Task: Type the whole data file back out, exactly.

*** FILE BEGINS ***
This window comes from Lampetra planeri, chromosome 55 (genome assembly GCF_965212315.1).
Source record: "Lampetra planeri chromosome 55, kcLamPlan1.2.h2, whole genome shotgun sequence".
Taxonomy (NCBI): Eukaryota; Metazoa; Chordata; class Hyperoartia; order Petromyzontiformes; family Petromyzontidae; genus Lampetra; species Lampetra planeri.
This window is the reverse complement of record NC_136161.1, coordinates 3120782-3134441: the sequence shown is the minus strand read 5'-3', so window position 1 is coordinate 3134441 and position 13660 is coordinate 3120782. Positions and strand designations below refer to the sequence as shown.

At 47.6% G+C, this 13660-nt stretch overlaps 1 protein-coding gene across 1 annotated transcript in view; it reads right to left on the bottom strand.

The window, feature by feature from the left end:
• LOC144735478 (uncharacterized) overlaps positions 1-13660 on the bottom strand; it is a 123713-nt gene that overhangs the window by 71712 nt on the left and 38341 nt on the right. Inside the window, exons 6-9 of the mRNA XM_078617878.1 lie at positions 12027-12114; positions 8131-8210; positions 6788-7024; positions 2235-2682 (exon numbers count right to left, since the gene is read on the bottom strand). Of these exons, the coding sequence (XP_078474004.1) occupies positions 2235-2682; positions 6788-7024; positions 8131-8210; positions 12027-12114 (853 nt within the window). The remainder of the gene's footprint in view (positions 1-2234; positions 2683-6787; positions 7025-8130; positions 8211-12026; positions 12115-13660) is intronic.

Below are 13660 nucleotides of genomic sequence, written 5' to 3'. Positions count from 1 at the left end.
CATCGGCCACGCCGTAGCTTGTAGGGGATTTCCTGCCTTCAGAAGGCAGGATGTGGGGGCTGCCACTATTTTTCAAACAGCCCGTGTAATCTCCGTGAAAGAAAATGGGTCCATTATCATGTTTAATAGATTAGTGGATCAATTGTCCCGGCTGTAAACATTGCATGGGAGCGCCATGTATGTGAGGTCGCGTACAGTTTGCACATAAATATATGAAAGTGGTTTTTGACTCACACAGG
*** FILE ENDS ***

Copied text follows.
This window comes from Lampetra planeri, chromosome 55 (genome assembly GCF_965212315.1).
Source record: "Lampetra planeri chromosome 55, kcLamPlan1.2.h2, whole genome shotgun sequence".
Taxonomy (NCBI): Eukaryota; Metazoa; Chordata; class Hyperoartia; order Petromyzontiformes; family Petromyzontidae; genus Lampetra; species Lampetra planeri.
This window is the reverse complement of record NC_136161.1, coordinates 3120782-3134441: the sequence shown is the minus strand read 5'-3', so window position 1 is coordinate 3134441 and position 13660 is coordinate 3120782. Positions and strand designations below refer to the sequence as shown.

At 47.6% G+C, this 13660-nt stretch overlaps 1 protein-coding gene across 1 annotated transcript in view; it reads right to left on the bottom strand.

The window, feature by feature from the left end:
• LOC144735478 (uncharacterized) overlaps positions 1-13660 on the bottom strand; it is a 123713-nt gene that overhangs the window by 71712 nt on the left and 38341 nt on the right. Inside the window, exons 6-9 of the mRNA XM_078617878.1 lie at positions 12027-12114; positions 8131-8210; positions 6788-7024; positions 2235-2682 (exon numbers count right to left, since the gene is read on the bottom strand). Of these exons, the coding sequence (XP_078474004.1) occupies positions 2235-2682; positions 6788-7024; positions 8131-8210; positions 12027-12114 (853 nt within the window). The remainder of the gene's footprint in view (positions 1-2234; positions 2683-6787; positions 7025-8130; positions 8211-12026; positions 12115-13660) is intronic.

Below are 13660 nucleotides of genomic sequence, written 5' to 3'. Positions count from 1 at the left end.
CATCGGCCACGCCGTAGCTTGTAGGGGATTTCCTGCCTTCAGAAGGCAGGATGTGGGGGCTGCCACTATTTTTCAAACAGCCCGTGTAATCTCCGTGAAAGAAAATGGGTCCATTATCATGTTTAATAGATTAGTGGATCAATTGTCCCGGCTGTAAACATTGCATGGGAGCGCCATGTATGTGAGGTCGCGTACAGTTTGCACATAAATATATGAAAGTGGTTTTTGACTCACACAGG